The jobs will not go overseas. What will happen is that the types of jobs will shift to more innovative technologies in this country, such as electric cars and solar panels. Jobs will also be created when coal plants choose to retrofit their facilities to provide reduced GHG, which will create tax revenue. It will be years before the effects of the EPA will affect the coal miners jobs. By that time, our economy will have recovered and jobs can be made available domestically, as well as abroad.
Let’s put our efforts on being a smarter country and being more energy efficient. Our focus should be on moving forward instead of savings jobs, just for the sake of saving jobs.
It’s nice to see that the energy industry is starting to address some of the glaring problems that are out there such as energy shortage, depletion of domestic oil and gas reserves, and lack of incentives to invest in domestic energy facilities to name a few. Renewable energy is moving front and center to become THE next energy resource. However, the solutions are not without their challenges. Energy generation and delivery still needs a good solid look as the cost to save one kW of energy using a renewable energy resource is approximately $0.11/kW, while saving that same kW through energy efficiency in existing building and homes is only at $0.03/kW.
The challenge with renewable energy is integrating it into the power grid. With the emergence of smart meters, we can see where the power is going at any given place and time. This will help to put a focus on generating plant production at the right place and at the right time. With that said, renewable energy does not have the luxury of turning itself on or off (reducing the demand that could be placed on the electrical grid). In addition, the business model for renewable energy is most effective when it is operating for the longest time possible.
Renewable energy should be baseloaded with the power generation plants to pick up on any energy swings. Smart meters would be able to anticipate when those swings will happen. The dilemma occurs when the renewable energy source does not produce enough to reach the level they were intended to produce. This can happen when units go down for maintenance, break down or don’t produce enough megawatts because the wind is not blowing or the sun is not out.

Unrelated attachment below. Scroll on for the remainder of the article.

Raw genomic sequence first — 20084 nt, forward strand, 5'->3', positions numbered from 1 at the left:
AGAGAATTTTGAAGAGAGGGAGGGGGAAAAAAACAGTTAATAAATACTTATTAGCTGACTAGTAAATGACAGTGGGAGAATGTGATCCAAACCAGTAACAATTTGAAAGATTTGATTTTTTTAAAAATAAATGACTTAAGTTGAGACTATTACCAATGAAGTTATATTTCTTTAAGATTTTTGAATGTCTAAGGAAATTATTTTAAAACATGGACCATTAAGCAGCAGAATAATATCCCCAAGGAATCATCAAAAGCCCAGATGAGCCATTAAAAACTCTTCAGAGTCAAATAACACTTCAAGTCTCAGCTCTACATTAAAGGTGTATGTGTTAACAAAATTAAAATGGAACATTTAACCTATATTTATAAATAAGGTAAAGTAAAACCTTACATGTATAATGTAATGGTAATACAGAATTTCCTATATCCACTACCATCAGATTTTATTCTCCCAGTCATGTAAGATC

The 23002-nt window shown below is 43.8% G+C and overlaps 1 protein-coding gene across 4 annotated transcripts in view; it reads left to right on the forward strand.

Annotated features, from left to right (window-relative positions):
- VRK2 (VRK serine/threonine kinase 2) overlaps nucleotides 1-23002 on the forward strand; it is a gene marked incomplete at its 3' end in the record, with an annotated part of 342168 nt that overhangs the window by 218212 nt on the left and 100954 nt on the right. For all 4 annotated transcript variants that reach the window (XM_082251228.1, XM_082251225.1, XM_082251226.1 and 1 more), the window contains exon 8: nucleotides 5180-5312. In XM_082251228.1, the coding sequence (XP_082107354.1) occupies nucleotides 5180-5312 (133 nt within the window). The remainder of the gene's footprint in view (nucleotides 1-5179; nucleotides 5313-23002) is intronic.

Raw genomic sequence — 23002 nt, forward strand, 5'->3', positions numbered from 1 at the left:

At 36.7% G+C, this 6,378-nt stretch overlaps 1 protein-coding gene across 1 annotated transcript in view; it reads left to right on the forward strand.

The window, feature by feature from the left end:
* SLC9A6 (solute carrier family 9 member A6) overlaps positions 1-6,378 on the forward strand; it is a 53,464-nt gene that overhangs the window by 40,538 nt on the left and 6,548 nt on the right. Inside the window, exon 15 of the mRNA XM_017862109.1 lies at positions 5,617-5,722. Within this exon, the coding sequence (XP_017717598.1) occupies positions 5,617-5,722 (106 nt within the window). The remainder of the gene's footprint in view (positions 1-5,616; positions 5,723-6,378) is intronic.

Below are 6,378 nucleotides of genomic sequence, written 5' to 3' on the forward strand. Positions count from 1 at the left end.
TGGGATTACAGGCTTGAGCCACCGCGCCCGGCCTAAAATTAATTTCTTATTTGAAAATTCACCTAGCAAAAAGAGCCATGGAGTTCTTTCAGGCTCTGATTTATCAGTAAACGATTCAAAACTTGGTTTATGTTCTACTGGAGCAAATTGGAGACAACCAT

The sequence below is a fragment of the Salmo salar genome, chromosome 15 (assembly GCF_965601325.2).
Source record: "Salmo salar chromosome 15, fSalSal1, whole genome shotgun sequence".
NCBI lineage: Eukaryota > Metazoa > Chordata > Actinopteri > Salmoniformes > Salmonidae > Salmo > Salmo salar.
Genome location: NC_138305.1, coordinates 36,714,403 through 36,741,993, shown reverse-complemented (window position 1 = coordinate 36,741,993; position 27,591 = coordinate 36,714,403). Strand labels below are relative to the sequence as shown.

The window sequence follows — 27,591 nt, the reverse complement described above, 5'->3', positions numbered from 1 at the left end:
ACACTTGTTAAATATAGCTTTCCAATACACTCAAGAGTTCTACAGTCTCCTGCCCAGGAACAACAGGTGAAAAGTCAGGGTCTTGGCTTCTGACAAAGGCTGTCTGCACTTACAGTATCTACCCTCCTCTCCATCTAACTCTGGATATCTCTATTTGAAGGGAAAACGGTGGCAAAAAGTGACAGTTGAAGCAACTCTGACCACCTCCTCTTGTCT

Programs like demand response can help lessen the high demand on the power grid. Having a program to reduce the peak load on the grid through end-user participation is helpful. However, when the response event comes at an inopportune time or cannot be incorporated due to other circumstances, this puts additional variables into the equation that makes renewable energy less desirable or predictable.
Energy monitoring is a great way to promote energy consumption awareness to determine the Where, Why and at What point a facility is using energy. This will allow for energy efficiency awareness and enable facility operators to be proactive. But once again, the end-user must know what to do with all the data that they are receiving. Knowing where your energy consumption stands is great, but knowing what to do with all the data once you have it is the key to energy reduction. Finding a solution to analyze the data will really help a facility to control its energy consumption. The amount of data produced is astronomical and unless the data is analyzed and trended on a regular basis, it will be of little to no value. A process needs to be developed that addresses how to use analyze and interpret the data.
All of these items and their challenges are important as we move forward to solve this country’s energy needs. These challenges can not be avoided and they need to be navigated with viable solutions. Coordinating all of the solutions together will put us in a better position for our electric infrastructure. Always have a contingency plan so that you don’t fail to plan; and be prepared so that you don’t plan to fail.